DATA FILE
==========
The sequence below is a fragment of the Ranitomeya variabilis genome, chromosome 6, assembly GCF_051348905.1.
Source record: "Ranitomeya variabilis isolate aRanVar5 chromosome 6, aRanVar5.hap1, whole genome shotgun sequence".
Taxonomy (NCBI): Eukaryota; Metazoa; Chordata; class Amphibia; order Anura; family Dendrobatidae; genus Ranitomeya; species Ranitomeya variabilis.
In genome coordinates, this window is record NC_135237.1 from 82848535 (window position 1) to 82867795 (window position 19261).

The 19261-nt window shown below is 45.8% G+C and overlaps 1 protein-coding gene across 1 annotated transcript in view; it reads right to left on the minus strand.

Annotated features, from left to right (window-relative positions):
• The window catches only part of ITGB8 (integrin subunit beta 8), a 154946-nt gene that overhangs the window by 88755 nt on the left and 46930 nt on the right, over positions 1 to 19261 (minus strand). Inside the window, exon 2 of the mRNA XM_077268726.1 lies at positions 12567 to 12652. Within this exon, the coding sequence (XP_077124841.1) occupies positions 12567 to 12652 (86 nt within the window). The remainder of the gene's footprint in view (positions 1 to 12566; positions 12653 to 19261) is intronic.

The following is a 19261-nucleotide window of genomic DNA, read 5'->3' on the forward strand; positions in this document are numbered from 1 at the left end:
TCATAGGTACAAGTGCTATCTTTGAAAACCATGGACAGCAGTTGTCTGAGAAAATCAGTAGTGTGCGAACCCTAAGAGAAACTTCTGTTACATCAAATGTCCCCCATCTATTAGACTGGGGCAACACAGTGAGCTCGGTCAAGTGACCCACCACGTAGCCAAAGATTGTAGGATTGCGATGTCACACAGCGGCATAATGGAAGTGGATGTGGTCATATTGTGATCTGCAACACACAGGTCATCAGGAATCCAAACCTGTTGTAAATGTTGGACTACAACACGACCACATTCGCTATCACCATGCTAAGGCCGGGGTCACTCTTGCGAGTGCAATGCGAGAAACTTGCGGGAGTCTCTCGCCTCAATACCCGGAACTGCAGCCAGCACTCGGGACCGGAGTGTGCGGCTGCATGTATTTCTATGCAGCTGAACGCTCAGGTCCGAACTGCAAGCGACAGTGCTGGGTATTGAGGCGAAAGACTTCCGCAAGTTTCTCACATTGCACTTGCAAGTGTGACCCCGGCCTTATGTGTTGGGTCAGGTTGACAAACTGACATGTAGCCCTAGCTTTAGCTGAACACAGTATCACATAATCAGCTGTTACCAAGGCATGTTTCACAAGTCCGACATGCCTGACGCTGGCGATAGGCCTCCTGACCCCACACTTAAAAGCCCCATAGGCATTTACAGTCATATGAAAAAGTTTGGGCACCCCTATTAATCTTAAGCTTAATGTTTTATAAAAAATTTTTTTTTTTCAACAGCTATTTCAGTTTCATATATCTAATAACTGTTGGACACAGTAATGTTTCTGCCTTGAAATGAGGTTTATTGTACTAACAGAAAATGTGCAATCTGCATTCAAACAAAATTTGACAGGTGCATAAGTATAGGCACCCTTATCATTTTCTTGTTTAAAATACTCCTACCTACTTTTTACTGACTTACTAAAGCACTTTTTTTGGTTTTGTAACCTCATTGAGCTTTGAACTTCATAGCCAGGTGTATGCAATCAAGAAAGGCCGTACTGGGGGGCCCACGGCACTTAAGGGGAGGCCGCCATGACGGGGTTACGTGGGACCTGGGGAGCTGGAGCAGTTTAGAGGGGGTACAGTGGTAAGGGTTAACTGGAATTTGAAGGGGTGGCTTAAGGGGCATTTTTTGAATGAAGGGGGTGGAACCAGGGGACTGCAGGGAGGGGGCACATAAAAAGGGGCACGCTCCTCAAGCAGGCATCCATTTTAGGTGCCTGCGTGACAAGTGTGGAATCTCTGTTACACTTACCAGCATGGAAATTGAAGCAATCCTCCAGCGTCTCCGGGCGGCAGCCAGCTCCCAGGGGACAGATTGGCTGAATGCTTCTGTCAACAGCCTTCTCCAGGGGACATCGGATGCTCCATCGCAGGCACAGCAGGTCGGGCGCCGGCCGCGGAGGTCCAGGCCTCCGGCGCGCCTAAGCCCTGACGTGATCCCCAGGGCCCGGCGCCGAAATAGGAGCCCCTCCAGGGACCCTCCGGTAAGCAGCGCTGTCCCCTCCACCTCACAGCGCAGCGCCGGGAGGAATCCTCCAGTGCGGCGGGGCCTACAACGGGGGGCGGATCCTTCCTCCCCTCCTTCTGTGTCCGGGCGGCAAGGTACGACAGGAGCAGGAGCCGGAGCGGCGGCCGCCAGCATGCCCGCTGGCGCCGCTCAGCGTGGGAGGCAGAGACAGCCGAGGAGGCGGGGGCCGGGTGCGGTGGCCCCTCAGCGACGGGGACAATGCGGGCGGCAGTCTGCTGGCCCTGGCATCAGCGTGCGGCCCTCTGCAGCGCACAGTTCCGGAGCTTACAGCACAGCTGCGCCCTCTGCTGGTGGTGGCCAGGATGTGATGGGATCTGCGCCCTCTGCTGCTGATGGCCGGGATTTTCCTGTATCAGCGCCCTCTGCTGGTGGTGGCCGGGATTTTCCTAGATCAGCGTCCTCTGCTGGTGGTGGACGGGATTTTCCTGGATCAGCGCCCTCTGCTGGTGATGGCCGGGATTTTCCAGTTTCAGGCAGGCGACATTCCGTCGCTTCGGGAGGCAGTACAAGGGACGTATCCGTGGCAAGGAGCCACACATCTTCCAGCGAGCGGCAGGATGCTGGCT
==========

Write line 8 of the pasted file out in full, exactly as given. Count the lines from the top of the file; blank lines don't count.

The following is a 19261-nucleotide window of genomic DNA, read 5'->3' on the forward strand; positions in this document are numbered from 1 at the left end: